REINSURANCE giant Zimre Holdings Limited (ZHL) has made significant strides towards development of micro insurance with new products under the company’s portfolio expected to hit the market this year, CEO Albert Nduna said.
In an interview with businessdigest, Nduna said the group had embarked on a pilot project three years ago to develop micro insurance products with the aim of protecting the low income bracket and the rural communities against specific perils.
The project has seen the company develop tailor-made insurance products that suit the circumstances of the rural economy.
“The pilot project showed that there is need for insurance in that sector and what companies and people have done is to transplant a big product and take it to Murehwa or Plumtree,” Nduna said.
Nduna said in terms of potential products, Zimre was looking at providing life covers, property covers, and agriculture covers under its micro insurance portfolio.
“Agriculture is a difficult product but we believe with improved scrutiny on products that are offered as agriculture insurance, we can come up with a win-win situation where our farming communities are looked after, where the lenders of money to the farming communities are looked after and insurers are also viable,” he said.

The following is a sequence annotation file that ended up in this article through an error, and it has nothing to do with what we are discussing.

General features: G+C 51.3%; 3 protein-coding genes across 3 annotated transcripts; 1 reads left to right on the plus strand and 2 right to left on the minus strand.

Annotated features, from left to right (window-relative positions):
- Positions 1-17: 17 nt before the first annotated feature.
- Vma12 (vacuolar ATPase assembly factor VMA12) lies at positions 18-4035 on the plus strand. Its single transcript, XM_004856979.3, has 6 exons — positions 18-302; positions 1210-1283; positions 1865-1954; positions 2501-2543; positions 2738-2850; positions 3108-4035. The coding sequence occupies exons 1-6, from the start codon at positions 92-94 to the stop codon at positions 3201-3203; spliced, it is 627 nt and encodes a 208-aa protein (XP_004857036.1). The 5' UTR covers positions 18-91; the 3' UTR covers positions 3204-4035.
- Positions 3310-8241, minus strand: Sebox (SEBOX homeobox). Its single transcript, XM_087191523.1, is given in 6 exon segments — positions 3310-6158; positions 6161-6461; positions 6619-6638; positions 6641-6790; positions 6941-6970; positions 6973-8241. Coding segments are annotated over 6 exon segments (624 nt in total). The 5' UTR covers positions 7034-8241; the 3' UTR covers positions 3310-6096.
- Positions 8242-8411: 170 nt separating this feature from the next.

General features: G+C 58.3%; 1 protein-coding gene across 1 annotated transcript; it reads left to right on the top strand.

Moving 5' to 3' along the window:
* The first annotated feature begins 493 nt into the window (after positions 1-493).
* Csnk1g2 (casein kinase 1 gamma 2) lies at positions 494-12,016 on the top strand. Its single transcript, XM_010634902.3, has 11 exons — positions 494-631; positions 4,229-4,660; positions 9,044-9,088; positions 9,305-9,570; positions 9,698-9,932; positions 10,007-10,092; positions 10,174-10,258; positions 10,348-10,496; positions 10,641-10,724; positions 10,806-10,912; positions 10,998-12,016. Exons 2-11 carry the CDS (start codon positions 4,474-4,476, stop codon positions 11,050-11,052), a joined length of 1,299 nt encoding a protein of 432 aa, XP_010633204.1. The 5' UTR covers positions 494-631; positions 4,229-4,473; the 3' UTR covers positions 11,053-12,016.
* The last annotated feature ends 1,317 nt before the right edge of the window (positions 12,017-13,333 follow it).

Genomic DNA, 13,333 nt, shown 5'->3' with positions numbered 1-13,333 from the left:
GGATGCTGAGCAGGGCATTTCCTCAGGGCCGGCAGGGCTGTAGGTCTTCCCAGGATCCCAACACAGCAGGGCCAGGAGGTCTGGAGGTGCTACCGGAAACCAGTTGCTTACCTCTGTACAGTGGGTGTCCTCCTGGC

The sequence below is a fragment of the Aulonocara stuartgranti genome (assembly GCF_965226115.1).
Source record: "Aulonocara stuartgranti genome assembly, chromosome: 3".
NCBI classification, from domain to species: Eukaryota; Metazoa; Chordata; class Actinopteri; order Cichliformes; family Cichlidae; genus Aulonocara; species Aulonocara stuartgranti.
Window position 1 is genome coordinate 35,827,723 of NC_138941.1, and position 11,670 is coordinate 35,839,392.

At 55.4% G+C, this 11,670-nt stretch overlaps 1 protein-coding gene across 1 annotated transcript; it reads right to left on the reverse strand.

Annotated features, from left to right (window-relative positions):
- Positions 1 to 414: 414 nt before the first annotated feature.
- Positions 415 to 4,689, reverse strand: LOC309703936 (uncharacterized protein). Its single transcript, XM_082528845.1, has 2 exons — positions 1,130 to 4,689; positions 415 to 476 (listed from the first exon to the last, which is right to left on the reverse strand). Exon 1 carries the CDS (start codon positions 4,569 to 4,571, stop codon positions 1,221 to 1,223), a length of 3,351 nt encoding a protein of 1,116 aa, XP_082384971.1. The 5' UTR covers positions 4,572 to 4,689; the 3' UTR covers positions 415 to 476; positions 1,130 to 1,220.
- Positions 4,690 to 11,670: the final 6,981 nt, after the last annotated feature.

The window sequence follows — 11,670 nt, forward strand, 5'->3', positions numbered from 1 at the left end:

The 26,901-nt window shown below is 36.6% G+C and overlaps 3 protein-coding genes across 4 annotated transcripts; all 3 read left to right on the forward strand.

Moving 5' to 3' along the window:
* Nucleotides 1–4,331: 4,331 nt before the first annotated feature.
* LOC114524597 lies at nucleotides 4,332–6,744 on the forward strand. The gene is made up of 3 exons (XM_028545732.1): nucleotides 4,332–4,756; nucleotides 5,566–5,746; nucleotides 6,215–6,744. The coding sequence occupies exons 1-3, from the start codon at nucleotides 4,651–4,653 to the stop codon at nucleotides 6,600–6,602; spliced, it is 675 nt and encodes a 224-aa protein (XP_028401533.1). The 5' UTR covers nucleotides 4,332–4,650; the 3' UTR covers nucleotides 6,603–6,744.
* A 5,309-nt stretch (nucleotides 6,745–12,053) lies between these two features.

Micro insurance is expected among other innovations meant to improve operations.
In the first quarter of 2013, Zimre’s operating profit grew 38% to US$1,9 million while comprehensive income grew 553% from US$261 000 to US$1,7 million.
In a trading update last week, Nduna said the increased profitability arose from continued cost control measures across the group and improved collections.
“The focus of the group is to write profitable and collectable business to minimize provisions this year,” he added.
However, the group reported a 24% decline in gross premium income in the first quarter of 2013 compared to the same period last year owing to continued devaluation of the Malawian Kwacha and cancellation of bad business in Zimbabwe.
Nduna said gross premium reduced slightly in Zimbabwe due to strong selection including cancellation of bad business.
“Malawi operations registered negative growth in US terms from US$7,9 million to US$4,7 million due to the continued devaluation of the Malawi Kwacha against the US$ from MK290 in December 2012 to MK 390 in March 2013,” he said.
Nduna said Malawi has over the years been the best performing market, commanding 30% of group business.
“We are encouraged by the improvement in the Malawian economy which has seen the exchange rate improving from an all time high this year of MK414 to the current MK330 to the US$,” he added.